Charter, Magnet and Other Schools modified way to introduce vouchers, or school choice, is to create charter and magnet schools. The founding…… [Read More]


Chaddock, G. (2006, June 21). U.S. high school dropout rate: high, but how high? Christian Science Monitor, p. n.p.

Dawkins, R. (1976). The Selfish Gene. In R. Dawkins, the Selfish Gene (p. Chapter 11 "memes"). New York: Oxford University Press.

Dobbs, M. (2005, April 21). NEA, States Challenge 'No Child' Program. Washington Post.

Ehrich, R. (2007). The Impact of School Size. Retrieved December 9, 2007, from Virginia Tech:
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Interdisciplinary Approaches to Learning How

Words: 7785 Length: 28 Pages Document Type: Essay Paper #: 11517163

65). By controlling these two aspects of a scientific experiment, researchers are able to establish the specific causality of the phenomenon being studied. In this regard, Kahle and iley note that, "Traditionally, causality is established through strict control and randomization over all other factors while experimentally manipulating the variable or variables in question" (2004, p. 165). Finally, Gliner and Morgan (2000) report that the internal validity (discussed further below) and the ability to infer causality based on the results of a study can be enhanced through the random assignment of the participants to intervention vs. control groups.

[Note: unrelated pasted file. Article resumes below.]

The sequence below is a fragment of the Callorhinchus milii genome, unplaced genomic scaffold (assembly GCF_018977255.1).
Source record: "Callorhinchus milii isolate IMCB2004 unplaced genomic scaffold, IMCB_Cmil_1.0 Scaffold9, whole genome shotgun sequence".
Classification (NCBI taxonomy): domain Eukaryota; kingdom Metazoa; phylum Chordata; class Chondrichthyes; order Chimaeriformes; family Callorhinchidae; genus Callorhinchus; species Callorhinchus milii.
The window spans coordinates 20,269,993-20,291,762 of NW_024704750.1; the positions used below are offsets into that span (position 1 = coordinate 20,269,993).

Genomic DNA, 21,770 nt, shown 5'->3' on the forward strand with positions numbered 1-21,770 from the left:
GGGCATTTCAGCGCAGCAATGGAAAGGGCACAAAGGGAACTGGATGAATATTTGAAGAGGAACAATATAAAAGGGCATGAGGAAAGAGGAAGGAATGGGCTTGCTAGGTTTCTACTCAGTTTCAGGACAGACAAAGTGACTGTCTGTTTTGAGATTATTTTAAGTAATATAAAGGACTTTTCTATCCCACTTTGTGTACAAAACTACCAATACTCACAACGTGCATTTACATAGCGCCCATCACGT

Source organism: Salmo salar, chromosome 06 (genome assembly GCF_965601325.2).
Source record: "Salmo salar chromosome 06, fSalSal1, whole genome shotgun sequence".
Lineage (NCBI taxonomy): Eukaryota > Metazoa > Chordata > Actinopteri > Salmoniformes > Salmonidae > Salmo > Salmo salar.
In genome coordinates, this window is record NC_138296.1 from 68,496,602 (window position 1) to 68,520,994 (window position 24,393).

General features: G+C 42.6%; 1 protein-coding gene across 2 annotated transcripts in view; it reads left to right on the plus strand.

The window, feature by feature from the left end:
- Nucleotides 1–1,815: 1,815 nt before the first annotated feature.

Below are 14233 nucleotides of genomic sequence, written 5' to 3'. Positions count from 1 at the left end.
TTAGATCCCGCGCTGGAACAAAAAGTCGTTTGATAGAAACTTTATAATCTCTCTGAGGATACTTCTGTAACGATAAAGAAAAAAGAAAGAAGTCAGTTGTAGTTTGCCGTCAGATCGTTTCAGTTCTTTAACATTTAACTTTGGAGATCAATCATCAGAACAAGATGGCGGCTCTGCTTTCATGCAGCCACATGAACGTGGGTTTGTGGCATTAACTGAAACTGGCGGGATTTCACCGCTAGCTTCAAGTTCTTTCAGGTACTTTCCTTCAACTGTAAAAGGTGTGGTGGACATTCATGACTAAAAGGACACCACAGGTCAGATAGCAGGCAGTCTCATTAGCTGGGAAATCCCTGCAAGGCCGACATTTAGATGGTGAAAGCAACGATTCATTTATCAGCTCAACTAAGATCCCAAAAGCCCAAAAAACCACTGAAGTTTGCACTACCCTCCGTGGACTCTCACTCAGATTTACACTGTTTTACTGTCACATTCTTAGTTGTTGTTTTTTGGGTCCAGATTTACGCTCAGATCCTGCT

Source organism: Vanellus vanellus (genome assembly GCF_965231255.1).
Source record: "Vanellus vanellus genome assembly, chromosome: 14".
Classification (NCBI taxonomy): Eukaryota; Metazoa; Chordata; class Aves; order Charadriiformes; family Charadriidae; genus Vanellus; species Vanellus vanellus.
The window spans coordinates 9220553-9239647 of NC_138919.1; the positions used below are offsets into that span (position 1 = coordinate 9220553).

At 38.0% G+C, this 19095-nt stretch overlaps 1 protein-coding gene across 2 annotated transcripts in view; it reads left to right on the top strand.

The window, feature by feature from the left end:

What is meant by internal validity and external validity in leadership research and discuss three factors within each (internal and external) validity factor?

Internal validity. According to Chandler and Lyon, generally speaking, "Validity refers to the establishment of evidence that the measurement is actually measuring the intended construct. Measures can be reliable…… [Read More]


About VA. (2011). Department of Veterans Affairs. Retrieved from / landing2_about.htm.

Avolio, B.J., & Bass, B.M. (2002). Developing potential across a full range of leadership:

Cases on transactional and transformational leadership. Mahwah, NJ: Lawrence

Erlbaum Associates.
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Learning Theory and Its Implications for the

Words: 1769 Length: 6 Pages Document Type: Essay Paper #: 78224639

Learning Theory and Its Implications for the Theory and Practice of Instructional Design Paradigm Shift in Instructional Learning Theory